Applying those standards, we hold that law of the case did not bar the district court's rulings on remand. Most significantly, nothing in the district court's ruling violated this court's previous Order & Judgment. Further, to the extent that the district court's ruling contradicted the previous district court rulings in this case, two factors counsel that we decline to apply the law of the case bar. First, the remand to the district court was general, stating only that the remand was “for further proceedings consistent with this opinion.” Pitt-7, 2000 WL 525942, at *5, 211 F.3d 1279; see also Mason, 948 F.2d at 1552 (“[W]hen the further proceedings are specified in the mandate the district court is limited to holding[s] such as are directed. When the remand is general, however, the district court is free to decide anything not foreclosed by the mandate.”). Second, “the purposes of 7 U.S.C. § 1926(b) are to encourage rural water development and to safeguard the interest of the United States in having its loans repaid-both purposes aimed at promoting the public interest.” Jennings Water, Inc. v. City of North Vernon, Indiana, 682 F.Supp. 421, 426 (S.D.Ind.1988), aff'd, 895 F.2d 311 (7th Cir.1989).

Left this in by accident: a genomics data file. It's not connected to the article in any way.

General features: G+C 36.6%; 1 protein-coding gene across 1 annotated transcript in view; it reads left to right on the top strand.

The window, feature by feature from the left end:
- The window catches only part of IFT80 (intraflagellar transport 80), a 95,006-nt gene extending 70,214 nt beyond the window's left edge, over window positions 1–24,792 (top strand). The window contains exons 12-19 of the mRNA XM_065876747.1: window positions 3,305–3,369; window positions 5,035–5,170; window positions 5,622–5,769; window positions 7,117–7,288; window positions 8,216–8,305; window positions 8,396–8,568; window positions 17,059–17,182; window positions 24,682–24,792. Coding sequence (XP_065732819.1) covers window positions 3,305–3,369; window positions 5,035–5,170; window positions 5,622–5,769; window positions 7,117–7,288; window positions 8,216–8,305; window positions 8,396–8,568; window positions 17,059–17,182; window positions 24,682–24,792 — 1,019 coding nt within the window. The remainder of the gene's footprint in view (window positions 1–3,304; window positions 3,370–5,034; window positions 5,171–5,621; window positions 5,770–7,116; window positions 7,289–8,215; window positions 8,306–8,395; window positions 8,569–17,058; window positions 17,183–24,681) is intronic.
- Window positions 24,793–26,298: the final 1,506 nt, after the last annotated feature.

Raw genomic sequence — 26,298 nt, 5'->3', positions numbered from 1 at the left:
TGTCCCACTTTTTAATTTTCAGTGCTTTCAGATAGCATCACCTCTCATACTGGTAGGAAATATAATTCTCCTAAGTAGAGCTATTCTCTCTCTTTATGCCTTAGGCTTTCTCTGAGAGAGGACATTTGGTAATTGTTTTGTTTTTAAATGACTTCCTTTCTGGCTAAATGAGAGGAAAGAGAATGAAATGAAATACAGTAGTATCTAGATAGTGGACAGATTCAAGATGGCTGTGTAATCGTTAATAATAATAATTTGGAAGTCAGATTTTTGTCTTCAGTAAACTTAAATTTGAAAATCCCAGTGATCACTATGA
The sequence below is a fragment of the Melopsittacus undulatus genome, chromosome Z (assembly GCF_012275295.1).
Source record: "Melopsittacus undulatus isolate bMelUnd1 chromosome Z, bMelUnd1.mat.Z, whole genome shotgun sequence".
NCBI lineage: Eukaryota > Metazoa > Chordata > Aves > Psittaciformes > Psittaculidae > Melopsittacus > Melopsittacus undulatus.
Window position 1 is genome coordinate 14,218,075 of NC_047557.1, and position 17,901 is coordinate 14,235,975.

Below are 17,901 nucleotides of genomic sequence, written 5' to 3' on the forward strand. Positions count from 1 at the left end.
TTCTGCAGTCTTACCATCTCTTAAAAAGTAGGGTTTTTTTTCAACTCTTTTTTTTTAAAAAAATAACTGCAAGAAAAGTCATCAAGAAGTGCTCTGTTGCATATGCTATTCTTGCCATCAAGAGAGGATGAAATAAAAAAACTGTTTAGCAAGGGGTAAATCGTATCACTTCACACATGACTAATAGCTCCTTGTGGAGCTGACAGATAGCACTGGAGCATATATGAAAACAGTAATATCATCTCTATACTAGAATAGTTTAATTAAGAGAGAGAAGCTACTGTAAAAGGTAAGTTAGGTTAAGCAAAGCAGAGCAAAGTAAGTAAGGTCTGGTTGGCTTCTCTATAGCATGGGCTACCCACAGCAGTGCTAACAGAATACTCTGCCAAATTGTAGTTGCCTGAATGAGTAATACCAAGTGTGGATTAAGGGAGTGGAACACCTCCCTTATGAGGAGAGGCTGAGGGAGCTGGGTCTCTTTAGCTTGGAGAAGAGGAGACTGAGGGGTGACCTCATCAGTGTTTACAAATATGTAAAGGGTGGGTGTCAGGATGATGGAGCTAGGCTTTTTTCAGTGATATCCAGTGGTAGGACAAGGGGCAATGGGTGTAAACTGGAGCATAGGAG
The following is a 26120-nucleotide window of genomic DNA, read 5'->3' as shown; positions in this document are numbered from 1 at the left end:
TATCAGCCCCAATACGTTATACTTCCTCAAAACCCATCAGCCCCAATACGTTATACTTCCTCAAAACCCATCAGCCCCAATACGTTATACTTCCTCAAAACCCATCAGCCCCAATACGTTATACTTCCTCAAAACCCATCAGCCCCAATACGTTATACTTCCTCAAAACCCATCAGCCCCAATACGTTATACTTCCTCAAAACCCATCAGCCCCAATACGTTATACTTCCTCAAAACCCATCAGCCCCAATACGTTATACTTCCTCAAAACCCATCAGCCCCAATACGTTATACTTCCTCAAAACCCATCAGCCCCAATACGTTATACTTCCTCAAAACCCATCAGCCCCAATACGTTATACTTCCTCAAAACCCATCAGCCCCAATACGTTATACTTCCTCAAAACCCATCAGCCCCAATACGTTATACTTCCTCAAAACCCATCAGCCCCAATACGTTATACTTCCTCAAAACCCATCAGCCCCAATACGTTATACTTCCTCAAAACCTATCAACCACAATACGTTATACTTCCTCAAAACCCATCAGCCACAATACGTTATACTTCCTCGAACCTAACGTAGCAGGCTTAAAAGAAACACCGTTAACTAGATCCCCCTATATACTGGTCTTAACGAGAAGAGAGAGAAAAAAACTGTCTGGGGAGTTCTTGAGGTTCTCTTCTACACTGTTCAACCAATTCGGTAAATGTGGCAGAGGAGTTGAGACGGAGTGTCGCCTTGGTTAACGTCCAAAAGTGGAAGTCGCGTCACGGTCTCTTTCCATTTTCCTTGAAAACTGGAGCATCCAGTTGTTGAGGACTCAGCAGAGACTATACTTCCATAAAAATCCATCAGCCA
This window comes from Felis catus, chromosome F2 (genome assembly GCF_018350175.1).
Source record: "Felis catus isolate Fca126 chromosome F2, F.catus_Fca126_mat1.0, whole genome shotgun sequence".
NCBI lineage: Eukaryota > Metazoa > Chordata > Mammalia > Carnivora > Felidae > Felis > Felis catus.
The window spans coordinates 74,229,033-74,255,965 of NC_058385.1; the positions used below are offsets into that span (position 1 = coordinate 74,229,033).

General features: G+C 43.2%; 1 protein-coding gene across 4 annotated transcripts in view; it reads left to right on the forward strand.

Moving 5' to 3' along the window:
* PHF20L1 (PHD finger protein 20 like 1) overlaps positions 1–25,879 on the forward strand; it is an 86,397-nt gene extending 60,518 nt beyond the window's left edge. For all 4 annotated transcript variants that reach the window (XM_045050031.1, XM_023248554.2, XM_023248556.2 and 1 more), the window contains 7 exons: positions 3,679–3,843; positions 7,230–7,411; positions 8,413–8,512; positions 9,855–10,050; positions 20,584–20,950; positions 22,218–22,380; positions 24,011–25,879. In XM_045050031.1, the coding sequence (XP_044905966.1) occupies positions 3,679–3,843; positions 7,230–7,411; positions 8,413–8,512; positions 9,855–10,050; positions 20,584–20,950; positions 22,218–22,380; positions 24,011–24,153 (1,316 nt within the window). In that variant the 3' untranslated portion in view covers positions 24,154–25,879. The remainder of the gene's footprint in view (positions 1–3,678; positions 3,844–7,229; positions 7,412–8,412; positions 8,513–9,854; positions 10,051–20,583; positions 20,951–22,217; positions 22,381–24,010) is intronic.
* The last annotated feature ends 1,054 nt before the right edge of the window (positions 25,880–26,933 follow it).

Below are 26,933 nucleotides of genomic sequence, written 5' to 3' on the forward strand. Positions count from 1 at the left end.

We are therefore reluctant to exercise our discretion under the law of the case doctrine to avoid the merits in a § 1926 case. Cf. id. (“[A]s a matter of law estoppel cannot be involved to subvert the application of a statute enacted in the public interest.”). Accordingly, based on our discretion and sound policy considerations, we hold that none of the district court's rulings violated the law of the case.